Would you rather have a 12- to 14-inch gap in a corn row with no plant in between, or no gap between plants, but a late-emerging plant growing between two normal plants?
Sound like a trick question? Dave Nanda insists it’s not — it just requires thinking through the situation logically. The first step is to notice such situations in the first place, Nanda says. “You must walk fields,” he emphasizes. “If you’re going to learn about such things as planter performance and the impact of microclimate on corn yields, scout throughout the season.”
Nanda is director of genetics for Seed Genetics Direct. This relatively new seed company, based near Jeffersonville, Ohio, sponsors Corn Watch ’20.
Solve the riddle
If you find a 12- to 14-inch gap within a row, either the planter didn’t drop a seed, or it didn’t germinate. “Germination isn’t 100%,” Nanda says. “By digging in gaps over the past couple of years in the Corn Watch fields, we’ve demonstrated that in most cases, the seed was there and simply didn’t germinate. If you’re scouting early enough in the season, you can still find the seed. If it’s near harvest, it may already have deteriorated.”
Nanda also occasionally finds situations where there isn’t a gap. A seedling emerged, but it obviously emerged several days late. By tasseling time for the field, it may be several growth stages behind. “I contend that at that point, it’s worse than a weed,” Nanda says. “Odds are it won’t produce an ear at all. It will more than likely be a barren stalk. If it produces an ear, it will likely be much smaller than average.”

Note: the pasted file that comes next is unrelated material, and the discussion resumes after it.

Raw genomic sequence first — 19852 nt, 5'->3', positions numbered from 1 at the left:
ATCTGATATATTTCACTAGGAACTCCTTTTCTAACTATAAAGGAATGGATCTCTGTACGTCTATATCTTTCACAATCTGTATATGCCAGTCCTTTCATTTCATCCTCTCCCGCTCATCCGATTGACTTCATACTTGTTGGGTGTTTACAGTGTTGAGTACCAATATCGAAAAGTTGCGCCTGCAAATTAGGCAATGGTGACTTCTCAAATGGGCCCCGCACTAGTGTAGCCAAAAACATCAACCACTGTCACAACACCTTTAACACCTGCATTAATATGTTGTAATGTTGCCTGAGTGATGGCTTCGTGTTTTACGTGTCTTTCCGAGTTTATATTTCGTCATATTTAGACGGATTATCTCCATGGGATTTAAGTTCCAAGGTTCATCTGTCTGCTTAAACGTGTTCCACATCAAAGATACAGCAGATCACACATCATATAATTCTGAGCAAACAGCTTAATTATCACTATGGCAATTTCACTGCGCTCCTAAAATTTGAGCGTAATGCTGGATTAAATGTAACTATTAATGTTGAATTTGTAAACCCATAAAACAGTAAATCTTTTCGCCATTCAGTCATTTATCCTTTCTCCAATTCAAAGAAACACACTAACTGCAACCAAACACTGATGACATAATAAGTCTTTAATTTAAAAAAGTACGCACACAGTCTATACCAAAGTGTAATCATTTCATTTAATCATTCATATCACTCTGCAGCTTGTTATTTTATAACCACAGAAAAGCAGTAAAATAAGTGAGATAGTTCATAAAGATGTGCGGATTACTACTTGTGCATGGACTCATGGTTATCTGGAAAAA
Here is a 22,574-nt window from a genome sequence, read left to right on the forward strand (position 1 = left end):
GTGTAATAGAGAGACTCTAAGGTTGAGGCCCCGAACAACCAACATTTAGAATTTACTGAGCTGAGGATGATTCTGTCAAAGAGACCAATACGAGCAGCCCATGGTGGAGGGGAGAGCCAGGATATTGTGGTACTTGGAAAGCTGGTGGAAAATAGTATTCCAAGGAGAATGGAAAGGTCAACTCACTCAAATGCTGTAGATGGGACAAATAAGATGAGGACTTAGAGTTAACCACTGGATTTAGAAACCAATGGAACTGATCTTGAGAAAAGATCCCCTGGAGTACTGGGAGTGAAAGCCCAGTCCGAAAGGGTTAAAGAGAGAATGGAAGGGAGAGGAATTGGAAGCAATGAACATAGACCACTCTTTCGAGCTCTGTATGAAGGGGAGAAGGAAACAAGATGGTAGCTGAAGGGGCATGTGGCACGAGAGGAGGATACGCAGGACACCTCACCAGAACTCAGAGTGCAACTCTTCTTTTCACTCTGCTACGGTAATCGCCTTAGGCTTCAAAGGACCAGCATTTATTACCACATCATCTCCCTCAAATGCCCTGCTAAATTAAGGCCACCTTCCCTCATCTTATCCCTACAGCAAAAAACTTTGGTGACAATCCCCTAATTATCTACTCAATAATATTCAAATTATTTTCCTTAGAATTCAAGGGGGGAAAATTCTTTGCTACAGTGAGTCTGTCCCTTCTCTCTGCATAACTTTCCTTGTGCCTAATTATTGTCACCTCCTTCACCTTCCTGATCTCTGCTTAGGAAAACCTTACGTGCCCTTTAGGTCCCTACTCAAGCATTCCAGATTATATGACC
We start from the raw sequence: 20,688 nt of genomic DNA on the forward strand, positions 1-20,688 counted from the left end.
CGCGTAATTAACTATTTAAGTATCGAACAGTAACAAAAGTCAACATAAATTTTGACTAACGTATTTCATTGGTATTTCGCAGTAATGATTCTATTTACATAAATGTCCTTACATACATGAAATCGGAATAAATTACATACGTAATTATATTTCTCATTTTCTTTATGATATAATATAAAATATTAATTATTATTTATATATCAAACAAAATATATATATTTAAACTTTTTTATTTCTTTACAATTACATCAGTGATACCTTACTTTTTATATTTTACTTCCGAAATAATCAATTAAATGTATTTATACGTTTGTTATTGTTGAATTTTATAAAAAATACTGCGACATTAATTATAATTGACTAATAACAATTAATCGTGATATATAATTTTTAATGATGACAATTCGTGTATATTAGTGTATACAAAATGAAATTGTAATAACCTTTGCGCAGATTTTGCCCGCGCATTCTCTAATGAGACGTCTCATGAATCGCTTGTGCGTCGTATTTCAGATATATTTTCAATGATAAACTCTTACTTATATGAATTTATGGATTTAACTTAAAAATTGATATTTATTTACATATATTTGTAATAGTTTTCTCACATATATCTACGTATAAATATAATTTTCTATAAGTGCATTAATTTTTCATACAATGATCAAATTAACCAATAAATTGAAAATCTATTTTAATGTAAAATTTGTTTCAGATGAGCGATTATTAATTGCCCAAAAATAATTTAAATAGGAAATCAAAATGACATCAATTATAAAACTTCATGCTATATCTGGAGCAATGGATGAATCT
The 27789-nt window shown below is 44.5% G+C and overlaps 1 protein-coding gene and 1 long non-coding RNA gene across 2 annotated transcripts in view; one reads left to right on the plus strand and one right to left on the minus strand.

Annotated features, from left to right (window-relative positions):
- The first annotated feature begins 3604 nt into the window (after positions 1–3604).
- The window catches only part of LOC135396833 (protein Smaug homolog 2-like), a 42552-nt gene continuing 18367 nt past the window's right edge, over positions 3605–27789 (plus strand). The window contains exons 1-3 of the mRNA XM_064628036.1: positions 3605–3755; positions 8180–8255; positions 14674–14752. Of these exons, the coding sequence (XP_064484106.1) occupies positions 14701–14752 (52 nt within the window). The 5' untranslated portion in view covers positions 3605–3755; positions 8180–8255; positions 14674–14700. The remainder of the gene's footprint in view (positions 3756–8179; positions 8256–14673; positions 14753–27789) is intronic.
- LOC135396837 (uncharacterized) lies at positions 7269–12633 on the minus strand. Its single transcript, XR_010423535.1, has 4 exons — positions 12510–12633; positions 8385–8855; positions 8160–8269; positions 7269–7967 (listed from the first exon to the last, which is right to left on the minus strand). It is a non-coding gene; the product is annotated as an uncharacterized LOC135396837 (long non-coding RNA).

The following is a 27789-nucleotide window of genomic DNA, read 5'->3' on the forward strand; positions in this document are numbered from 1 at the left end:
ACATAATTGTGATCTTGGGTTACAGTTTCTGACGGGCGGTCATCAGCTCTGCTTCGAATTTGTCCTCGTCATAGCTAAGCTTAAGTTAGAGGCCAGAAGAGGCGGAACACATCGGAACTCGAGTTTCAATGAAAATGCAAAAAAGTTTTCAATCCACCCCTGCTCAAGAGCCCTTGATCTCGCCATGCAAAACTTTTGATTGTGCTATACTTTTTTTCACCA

That’s where his “gap vs. no gap with a late emerger” question arises. “My contention is that if you can’t have a normal plant in that slot, with even spacing 6 to 7 inches apart, you’re better off with no plant in the gap between two other plants,” Nanda insists.
Why? “First, a late-emerging plant pulls nutrients and moisture away from other plants,” Nanda says. “Even if it can’t compete well enough to produce an ear or much of an ear, it competes enough to tie up resources that could go to productive plants.
“Plus, if two plants a foot or more apart don’t sense another close neighbor, each one will compensate for having extra room on one side. They will use available resources to produce more grain than they would have otherwise.”
No, corn plants can’t begin to compensate to the same degree that soybean plants can, Nanda acknowledges. And genetics and ear type may play into how well corn plants can compensate. But most corn plants can adjust and produce more grain given extra space.
“You will wind up with more grain than if a “weed plant” was in the gap,” he concludes.